Recently in Professionalism Category
I was deeply saddened last week to hear about the death of Gene Schulz. If a man is judged by the number of his admirers then Gene was a big man. (More than 730 people have signed the guest book on his personal site.) But Gene was a big man in every way: a towering personality with a commanding presence, huge warmth and a great intellect.
Gene was an outstanding innovator, teacher and diplomat. His professional career was unsurpassed in its breadth and depth, operating across all sectors and encompassing teaching, research, consultancy, security management and product development. But more that he was a wonderful, generous human being. He leaves a gap that cannot be filled and will be sadly missed. Grief is the price we pay for love.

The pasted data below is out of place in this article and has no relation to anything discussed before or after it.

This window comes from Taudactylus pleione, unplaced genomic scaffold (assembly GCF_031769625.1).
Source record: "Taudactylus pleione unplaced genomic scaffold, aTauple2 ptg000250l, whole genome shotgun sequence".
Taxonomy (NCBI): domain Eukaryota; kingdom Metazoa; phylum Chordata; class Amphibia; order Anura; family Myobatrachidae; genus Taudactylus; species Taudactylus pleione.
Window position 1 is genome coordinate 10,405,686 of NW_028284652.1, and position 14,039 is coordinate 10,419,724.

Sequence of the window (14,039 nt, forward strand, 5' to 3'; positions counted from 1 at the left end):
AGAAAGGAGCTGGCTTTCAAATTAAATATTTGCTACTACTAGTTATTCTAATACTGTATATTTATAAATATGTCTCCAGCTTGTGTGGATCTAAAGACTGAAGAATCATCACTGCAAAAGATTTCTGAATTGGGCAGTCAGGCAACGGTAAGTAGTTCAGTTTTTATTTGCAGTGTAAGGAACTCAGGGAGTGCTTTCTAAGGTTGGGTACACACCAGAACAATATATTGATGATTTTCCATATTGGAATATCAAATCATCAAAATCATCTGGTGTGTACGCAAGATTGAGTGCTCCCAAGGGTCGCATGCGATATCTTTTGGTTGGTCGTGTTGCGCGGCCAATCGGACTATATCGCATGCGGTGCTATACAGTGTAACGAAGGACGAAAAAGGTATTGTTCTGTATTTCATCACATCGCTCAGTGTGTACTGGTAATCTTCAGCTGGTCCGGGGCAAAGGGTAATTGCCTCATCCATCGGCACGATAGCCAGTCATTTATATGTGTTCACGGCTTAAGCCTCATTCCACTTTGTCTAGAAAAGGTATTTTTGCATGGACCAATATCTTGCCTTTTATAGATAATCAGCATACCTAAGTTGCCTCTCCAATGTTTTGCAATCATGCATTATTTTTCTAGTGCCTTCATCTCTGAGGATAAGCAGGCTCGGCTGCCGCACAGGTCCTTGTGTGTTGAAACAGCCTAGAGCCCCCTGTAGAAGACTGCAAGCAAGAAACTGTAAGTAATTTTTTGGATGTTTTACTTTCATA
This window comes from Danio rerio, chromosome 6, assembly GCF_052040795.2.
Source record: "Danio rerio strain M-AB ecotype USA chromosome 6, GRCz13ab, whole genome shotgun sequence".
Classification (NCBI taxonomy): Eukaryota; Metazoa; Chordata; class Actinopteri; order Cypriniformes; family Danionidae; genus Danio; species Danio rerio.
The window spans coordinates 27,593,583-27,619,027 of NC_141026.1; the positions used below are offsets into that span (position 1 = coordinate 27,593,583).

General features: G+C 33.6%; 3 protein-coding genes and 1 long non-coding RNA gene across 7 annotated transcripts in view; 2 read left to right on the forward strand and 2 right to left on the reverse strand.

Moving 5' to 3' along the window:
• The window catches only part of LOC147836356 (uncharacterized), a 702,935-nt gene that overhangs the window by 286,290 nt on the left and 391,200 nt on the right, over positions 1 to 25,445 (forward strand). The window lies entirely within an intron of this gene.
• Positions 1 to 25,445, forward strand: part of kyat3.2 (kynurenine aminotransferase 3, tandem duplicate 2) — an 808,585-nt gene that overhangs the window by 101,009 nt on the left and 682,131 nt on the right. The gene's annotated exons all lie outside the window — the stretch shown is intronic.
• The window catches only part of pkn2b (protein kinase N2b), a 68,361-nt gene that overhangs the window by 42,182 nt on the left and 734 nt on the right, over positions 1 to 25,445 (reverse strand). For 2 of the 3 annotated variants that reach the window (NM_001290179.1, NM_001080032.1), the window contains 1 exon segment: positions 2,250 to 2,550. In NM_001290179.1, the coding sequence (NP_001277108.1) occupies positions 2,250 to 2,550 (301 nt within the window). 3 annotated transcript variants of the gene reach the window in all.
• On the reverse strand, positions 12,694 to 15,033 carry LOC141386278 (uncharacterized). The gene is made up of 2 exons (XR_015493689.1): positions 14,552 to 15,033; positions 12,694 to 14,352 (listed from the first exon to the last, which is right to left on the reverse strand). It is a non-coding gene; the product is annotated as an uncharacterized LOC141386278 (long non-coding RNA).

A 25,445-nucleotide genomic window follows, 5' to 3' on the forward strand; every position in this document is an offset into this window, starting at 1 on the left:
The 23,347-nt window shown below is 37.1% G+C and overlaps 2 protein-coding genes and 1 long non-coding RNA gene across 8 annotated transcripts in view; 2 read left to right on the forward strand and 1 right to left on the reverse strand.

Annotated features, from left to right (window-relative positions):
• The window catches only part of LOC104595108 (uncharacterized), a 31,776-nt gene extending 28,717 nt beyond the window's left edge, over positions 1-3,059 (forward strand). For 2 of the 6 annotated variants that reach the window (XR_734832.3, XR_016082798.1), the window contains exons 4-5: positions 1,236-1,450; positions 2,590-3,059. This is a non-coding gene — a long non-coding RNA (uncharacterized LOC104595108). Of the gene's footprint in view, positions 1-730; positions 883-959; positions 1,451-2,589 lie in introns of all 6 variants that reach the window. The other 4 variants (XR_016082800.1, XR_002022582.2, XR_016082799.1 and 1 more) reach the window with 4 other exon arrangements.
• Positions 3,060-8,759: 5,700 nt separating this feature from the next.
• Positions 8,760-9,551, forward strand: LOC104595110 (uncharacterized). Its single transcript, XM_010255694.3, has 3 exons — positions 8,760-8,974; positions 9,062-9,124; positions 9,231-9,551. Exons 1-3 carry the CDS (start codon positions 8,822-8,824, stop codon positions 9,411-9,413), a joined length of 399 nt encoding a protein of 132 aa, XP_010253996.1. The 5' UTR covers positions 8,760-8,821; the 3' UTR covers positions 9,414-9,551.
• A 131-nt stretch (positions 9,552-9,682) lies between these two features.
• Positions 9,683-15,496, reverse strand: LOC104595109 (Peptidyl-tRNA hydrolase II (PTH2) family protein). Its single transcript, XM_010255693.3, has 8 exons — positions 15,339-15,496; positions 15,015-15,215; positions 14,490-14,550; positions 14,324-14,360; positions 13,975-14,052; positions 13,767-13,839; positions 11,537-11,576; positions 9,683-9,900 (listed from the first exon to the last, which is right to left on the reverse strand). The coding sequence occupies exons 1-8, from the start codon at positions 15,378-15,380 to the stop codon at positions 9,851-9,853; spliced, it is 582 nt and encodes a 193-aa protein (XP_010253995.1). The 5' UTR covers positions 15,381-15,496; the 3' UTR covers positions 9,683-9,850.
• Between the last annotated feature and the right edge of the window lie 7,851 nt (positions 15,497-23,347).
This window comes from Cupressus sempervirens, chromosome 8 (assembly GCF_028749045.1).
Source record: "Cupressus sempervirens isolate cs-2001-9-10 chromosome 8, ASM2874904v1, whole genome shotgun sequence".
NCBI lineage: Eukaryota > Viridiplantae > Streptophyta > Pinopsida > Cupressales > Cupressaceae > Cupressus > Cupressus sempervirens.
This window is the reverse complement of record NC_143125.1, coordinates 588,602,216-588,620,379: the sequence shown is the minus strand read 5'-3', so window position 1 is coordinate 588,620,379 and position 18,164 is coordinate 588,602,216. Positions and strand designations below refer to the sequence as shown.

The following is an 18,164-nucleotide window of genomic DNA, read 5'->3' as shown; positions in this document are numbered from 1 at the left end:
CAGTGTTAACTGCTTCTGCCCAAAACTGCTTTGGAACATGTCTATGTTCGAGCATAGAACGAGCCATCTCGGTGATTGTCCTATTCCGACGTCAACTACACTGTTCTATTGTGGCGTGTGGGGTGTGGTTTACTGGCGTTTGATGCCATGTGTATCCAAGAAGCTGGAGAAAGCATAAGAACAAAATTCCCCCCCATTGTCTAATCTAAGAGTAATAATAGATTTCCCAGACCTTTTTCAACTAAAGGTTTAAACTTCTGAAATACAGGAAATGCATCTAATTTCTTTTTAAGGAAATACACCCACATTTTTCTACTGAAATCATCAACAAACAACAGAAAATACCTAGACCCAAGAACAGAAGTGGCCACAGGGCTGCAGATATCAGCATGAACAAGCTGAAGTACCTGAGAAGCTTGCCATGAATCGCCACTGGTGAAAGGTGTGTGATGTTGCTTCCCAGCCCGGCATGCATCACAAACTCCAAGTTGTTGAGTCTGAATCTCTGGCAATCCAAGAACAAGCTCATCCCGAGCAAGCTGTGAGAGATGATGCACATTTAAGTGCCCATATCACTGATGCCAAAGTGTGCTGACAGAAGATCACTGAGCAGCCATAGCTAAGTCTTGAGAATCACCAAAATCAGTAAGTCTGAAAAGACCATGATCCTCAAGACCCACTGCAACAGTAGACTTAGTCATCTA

Back after a longer than usual summer break, this is the fourth and last in a series of commentaries on what's wrong with information security and what needs to be changed. Previous postings have discussed the need for changes in the perception and sponsorship of security, the changes needed in standards and the future solutions needed to safeguard our future interests. This posting discusses the new skills needed to manage the emerging security landscape.
It has taken a few decades to develop, agree and establish mature professional development schemes. Twenty years ago there were no recognised information security qualifications. Now there are dozens. I have a friend with more than fifteen of them. In contrast I have none, though my consultancy day rate is higher - at least for the moment. If this trend continues however I will probably be barred from practising.